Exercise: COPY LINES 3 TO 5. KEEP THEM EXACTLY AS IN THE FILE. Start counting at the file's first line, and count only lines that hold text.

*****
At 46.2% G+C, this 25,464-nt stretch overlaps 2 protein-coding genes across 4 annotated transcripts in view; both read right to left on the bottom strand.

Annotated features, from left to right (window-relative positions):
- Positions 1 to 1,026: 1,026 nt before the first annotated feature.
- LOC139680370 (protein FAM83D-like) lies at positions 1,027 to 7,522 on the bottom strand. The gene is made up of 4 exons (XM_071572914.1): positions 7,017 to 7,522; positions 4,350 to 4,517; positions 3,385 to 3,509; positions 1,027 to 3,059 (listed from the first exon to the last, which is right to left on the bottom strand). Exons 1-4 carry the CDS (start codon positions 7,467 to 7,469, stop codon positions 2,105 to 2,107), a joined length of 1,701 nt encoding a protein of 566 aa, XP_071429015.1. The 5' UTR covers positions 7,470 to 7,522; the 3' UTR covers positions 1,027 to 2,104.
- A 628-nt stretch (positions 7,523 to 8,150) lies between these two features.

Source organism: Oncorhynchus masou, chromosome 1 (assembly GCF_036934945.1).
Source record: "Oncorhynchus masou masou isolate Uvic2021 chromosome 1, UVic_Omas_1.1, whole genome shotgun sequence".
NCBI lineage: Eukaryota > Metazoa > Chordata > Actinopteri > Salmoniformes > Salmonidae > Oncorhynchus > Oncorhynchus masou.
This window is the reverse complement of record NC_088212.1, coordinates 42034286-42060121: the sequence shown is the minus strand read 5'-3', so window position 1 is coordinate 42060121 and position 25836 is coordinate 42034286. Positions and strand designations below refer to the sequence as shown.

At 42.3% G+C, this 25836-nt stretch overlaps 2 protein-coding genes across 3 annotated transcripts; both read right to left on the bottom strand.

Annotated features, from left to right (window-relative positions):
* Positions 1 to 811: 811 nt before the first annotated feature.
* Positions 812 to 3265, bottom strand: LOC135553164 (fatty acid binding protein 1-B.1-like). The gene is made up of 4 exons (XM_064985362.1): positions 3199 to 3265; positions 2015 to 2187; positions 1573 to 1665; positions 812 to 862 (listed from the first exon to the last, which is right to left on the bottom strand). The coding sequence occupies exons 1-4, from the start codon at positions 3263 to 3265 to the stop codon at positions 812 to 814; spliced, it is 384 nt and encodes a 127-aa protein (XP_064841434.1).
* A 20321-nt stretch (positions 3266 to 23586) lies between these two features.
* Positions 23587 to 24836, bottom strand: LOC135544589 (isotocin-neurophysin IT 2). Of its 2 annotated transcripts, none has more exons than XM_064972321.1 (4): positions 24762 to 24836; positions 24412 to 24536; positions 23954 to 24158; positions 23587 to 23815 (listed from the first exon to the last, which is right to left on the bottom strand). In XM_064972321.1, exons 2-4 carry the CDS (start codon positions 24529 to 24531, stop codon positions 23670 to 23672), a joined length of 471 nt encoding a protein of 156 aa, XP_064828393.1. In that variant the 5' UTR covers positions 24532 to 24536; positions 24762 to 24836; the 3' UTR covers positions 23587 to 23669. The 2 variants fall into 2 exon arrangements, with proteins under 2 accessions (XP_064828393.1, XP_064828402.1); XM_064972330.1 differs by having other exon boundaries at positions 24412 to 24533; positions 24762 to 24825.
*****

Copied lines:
- Positions 1 to 1,026: 1,026 nt before the first annotated feature.
- LOC139680370 (protein FAM83D-like) lies at positions 1,027 to 7,522 on the bottom strand. The gene is made up of 4 exons (XM_071572914.1): positions 7,017 to 7,522; positions 4,350 to 4,517; positions 3,385 to 3,509; positions 1,027 to 3,059 (listed from the first exon to the last, which is right to left on the bottom strand). Exons 1-4 carry the CDS (start codon positions 7,467 to 7,469, stop codon positions 2,105 to 2,107), a joined length of 1,701 nt encoding a protein of 566 aa, XP_071429015.1. The 5' UTR covers positions 7,470 to 7,522; the 3' UTR covers positions 1,027 to 2,104.
- A 628-nt stretch (positions 7,523 to 8,150) lies between these two features.